2016-04-05 16:09:00

NGO hopes Panama Papers scandal will drive change

(Vatican Radio) Transparency International, the anti-corruption NGO, is calling for immediate action by world leaders to outlaw secret and anonymous companies. The renewed appeal came after the “Panama Papers,” a massive leak of financial documents, revealed the offshore holdings of 140 politicians and public officials, including 12 current and former world leaders, who used more than 214,000 of these tax havens to hide their wealth. Maximilian Heywood is the Advocacy Coordinator for Transparency International, an organization that campaigns to stop corruption and promote transparency, accountability and integrity across the globe. He told Susy Hodges that he hopes this scandal will put pressure on governments finally to take “real action” to tackle this long-standing problem.

Listen to the interview with Maximilian Heywood, Advocacy Coordinator and expert on financial integrity for Transparency International:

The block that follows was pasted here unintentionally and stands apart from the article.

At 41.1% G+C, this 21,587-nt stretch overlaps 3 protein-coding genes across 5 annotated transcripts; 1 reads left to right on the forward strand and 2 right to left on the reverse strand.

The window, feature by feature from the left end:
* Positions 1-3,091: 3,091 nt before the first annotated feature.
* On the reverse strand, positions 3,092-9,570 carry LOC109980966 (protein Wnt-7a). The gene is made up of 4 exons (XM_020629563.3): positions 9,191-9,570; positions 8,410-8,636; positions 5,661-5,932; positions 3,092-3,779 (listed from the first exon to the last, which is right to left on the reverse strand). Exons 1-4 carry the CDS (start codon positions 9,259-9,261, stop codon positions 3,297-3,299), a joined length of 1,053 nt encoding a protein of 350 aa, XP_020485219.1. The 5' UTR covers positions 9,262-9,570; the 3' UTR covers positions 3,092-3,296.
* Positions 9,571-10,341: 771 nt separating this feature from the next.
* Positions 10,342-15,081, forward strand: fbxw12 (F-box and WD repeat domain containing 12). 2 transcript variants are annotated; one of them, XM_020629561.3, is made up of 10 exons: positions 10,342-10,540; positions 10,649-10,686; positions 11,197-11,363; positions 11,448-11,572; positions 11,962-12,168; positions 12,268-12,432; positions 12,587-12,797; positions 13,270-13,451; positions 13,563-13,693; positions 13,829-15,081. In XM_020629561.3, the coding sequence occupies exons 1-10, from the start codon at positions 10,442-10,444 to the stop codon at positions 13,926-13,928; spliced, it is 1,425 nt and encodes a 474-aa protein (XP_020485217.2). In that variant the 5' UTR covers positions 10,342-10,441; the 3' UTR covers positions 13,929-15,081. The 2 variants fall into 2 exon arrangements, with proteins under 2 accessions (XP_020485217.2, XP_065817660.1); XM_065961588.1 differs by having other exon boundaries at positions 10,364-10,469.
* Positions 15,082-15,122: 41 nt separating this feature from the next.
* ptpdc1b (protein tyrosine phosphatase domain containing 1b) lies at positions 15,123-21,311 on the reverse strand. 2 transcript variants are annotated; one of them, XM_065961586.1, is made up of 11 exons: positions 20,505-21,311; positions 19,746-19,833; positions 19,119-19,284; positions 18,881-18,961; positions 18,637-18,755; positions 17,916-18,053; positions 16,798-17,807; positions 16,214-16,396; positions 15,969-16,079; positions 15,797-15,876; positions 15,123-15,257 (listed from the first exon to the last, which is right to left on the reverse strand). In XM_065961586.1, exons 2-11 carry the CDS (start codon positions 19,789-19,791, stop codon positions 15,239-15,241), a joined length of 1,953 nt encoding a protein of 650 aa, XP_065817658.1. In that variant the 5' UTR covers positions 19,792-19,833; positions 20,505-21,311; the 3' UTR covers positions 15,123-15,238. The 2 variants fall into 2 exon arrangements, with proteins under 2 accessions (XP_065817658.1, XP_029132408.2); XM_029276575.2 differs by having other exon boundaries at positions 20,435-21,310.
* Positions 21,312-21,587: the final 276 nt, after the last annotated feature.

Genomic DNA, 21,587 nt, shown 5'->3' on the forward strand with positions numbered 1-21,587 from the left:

Heywood says he hoped the revelations revealed by the data leak concerning the financial activities of the Panamanian law firm called Mossack Fonseca will make a big difference in the drive to clamp down on these secret companies and force change. 

“Definitely just the tip of the iceberg”

Asked about the scale of the Panama Papers data leak and what it reveals, Heywood said he is convinced that it’s “just one small example” of what is occurring on a massive scale in these tax havens around the world. He said an estimated 7 trillion dollars are stashed in offshore tax havens and all this is “enabled by the secrecy” surrounding these offshore companies.

Turning to possible solutions for tackling this problem, Heywood said “a technical solution is really easy” because what is needed is for “every country” to have “a public register or list of who owns each company.”

Unfortunately, as he went on to explain, there has not been enough political pressure, enough (political) will to turn these recommendations into action.” When asked why that was, Heywood blamed this reluctance on a “mixture of vested interests and sometimes self-interest” but said he hoped these leaks will now force government leaders “to pay attention and take real action.”  

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